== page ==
Once a character in crisis is established in your story the thing that really gets it to take shape is quest. If you’ve ever complained that a movie took a long time to “get started,” you are referring to the quest. The quest is like a compass for your script and without it the story is tedious and while interesting things may happen on the page it will not hold a reader’s attention for long. Once you’ve established the first two C’s it is important to get to work on the Cuest.
We’ll talk about how these pieces fit together in the layout of the script in another post, but the important thing for now is to discover what your character is after. It can be hard to figure out, because in some ways it really doesn’t matter. Hitchcock called i a MacGuffin. Every film has to have one, but it can be anything at all and (as is the case with MacGuffins) it doesn’t even need to be defined. Unlike the crisis which should be closely tied to your character, the quest is external and usually the character has no interest in the quest at first. On the other hand, there needs to be some reason why it must be your character who needs to go on this quest.
Happy Gilmore had the raw talent to get him a chance to play professional golf, even though his dream was to ve a hockey player. He takes the quest of winning the golf tournament because it’s his only shot at winning enough money to save his grandmother’s house from the bank. In Billy Madison Billy must prove he can handle the responsibility of his father’s company so it doesn’t go to a total dickhead. He has to do this by repeating K-12th grades. Reservoir dogs is more difficult to dissect, but it’s deconstruction of screenwriting structure still bares all of the important elements. Mr. Orange, who is actually a cop, is tasked with busting Joe, the man who organizes the crew to steal the diamonds. To do this, he goes undercover and is hired by Joe as one of his men.
In Pulp Fiction, small stories are told with some connective tissue that holds it together as a feature. Each complete story has its own mini-quest, which illustrates one of my two main points: The length of the movie should determine the size of the quest. The quest in an episode of Angel is a lot different from the quest for the season. Try to scale your quest in accordance with the story you want to tell. You can tell a big story in a short time, but if your quest is too small the story will run thin. Always go large on quest, for the sake of making it more interesting. Worry about the details later.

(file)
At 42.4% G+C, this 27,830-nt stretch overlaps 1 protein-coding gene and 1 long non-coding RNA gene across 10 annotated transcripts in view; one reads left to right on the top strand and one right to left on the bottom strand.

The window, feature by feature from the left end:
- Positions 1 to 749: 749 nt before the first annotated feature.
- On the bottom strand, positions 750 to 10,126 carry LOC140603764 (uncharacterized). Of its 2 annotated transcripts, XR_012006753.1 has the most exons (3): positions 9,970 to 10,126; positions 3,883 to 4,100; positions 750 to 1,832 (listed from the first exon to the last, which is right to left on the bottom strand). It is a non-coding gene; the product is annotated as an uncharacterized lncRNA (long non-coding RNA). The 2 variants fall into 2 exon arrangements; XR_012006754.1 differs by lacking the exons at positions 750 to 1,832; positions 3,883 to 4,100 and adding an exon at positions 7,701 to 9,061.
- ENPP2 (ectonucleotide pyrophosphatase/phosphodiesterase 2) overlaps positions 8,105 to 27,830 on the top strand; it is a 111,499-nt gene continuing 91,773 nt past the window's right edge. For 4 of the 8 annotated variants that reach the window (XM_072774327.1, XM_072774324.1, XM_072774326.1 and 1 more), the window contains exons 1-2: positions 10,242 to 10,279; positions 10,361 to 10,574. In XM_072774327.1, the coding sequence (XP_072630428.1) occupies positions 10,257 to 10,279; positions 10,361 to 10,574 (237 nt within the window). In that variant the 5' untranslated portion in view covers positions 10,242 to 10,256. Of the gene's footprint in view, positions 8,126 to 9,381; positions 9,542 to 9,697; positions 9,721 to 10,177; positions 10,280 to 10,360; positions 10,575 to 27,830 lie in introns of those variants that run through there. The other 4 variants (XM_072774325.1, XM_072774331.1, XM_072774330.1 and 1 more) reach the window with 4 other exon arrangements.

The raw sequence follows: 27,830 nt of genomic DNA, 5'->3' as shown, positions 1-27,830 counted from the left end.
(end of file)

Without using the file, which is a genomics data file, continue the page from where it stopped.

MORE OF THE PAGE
The other main point shows in my other examples. Quest is a two parter. You must determine what the character has to do and how they plan to do it. In Jaws, Sheriff Brody’s quest is to rescue his beach community from a killer shark. He does it by joining a shark hunter and a marine Biologist in a mission to lure it from the island and kill it.
At this point, you should know your genre and who your protagonist is and what crisis is holding them back. You probably have a good idea of where you want the story to go, so try to think of what your character is going to be after for about a hundred pages. What do they need to accomplish before the story can be over and how are they going to set about doing it. He will surely have numerous things to do in the course of the story, but there needs to be one thing that it’s all about, be it finding the wizard, destroying the Death Star, or saving an important man from the clutches of an evil regime. That end goal, coupled with your characters weakness will make for an exciting display. The how he’ll do it part is just the means of illustrating and carrying out that drama.